“Lucky” film review

The use of genre films to deliver a social or political statement has a long history. They’re a convenient delivery device – the audience knows the rules, and without hitting them over the head with a heavy-handed message, the familiar story can reveal something deeper. A prime example of this type of movie is George Romero’s Dawn of the Dead, which, while certainly enjoyable as a kickass zombie thriller, is also a pointed critique of consumerism. The new film, Lucky, (on Shudder and Amazon Prime) is an excellent example of this type of filmmaking, working effectively both as a stalker-type horror film and in depicting the true-life horrors of male violence against women. It’s also one of the best films of the year.

May Ryer (Brea Grant) is a moderately successful self-help author, whose book “Go It Alone” somewhat represents her own personal philosophy towards life. While she’s seen as an icon of self-sufficiency to her fans, her actual life is less perfect – her publishers have decided not to accept her latest book, and her relationship with her husband Ted (Dhruv Uday Singh) has become unsteady after an incident of infidelity. Things take a turn for the worse, however, when one evening, while in bed with Ted, she hears the sound of someone breaking into their house. When she asks Ted what he thinks it is, he responds matter-of-factly, “Honey, that’s the man. The man who comes every night and tries to kill us.”

I’m not giving much away by revealing that, as it happens about seven minutes into the film. But I’ll try to avoid spoilers until the very end of this review, and will put up a spoiler alert first. This movie is strong enough that even if you know exactly what it’s about, it’s still very enjoyable, but going into it fresh would provide a more satisfying experience.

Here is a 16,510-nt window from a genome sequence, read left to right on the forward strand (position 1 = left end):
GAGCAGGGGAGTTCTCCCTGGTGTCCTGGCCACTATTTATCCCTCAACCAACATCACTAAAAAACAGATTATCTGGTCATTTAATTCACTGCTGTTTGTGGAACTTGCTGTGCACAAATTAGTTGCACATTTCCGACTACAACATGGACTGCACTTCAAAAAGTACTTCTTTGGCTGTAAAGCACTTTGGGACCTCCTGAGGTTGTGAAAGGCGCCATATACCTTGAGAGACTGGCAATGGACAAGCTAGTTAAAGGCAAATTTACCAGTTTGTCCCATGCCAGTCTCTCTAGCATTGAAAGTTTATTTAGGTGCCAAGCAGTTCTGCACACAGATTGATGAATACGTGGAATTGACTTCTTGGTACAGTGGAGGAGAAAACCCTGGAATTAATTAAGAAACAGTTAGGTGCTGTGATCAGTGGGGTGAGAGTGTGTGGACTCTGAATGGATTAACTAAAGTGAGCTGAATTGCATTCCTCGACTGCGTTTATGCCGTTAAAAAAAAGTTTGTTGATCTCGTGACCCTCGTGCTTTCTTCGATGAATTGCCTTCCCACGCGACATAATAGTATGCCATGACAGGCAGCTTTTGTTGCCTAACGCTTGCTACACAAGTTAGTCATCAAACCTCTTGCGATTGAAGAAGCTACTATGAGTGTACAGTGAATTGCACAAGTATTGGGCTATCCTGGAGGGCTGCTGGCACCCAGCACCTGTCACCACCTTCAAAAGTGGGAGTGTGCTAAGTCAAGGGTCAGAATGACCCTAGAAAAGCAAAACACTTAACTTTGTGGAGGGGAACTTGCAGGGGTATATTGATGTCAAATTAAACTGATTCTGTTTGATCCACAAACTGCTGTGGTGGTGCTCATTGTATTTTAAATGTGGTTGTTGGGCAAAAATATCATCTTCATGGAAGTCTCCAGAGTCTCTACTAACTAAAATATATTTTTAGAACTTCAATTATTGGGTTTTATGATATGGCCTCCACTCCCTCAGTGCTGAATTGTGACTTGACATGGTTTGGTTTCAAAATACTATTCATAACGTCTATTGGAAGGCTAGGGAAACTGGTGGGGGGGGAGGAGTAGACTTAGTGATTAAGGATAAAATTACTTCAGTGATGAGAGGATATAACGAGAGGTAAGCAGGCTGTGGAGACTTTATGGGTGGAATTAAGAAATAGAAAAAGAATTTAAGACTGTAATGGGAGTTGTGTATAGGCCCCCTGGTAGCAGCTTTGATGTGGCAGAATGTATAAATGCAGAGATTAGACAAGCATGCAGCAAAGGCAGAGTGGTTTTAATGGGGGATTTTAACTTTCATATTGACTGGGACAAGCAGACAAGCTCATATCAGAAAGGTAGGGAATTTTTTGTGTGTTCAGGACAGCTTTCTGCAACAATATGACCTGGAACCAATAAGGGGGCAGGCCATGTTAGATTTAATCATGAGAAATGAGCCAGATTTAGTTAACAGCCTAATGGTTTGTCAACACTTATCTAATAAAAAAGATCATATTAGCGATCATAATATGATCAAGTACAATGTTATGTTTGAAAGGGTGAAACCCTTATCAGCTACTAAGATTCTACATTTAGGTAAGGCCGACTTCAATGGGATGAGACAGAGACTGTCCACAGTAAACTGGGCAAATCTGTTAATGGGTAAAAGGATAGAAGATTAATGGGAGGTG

Playing the central protagonist, Brea Grant is a veteran of many indie horror films. Delivering fine performances for years now, she’s never given a better performance than the one she shows here. Grant is fierce and vulnerable and utterly convincing as May, a woman forced to the limits of her endurance. It’s a joy to watch a performer you already liked find the right role and just blaze into greatness, which is partly a joy of seeing anyone connect up with their true, possibly unexpected, potential. Simply put, Grant knocks it out of the park.

Singh is quietly effective as Ted, somewhat laissez-faire about people trying to murder himself and his wife, and he manages to make his character’s intentions mysterious in a compelling way. Larry Cedar, reliably good as always, is convincingly irritating as an unhelpful detective. It’s also a treat for indie horror fans to see scare flick stalwarts Chase Williamson and Jesse Merlin appear in an especially surreal scene that suddenly starts turning into a musical.

Natasha Kermani’s direction is smart and assured, taking an already inspired script by Grant and supporting and amplifying it on every level. Upon my second viewing of the film, I started noticing how the color blue shows up absolutely everywhere, from men’s clothing to cars to frowny cupcakes and finally May herself. I’m not certain of a specific symbolic meaning here, but it’s definitely an intentional choice that subconsciously adds to the mounting tension of the piece. A garage set-piece at the movie’s conclusion is conceptually brilliant, but Kermani impressively takes that idea and makes a thrilling cinematic moment of it.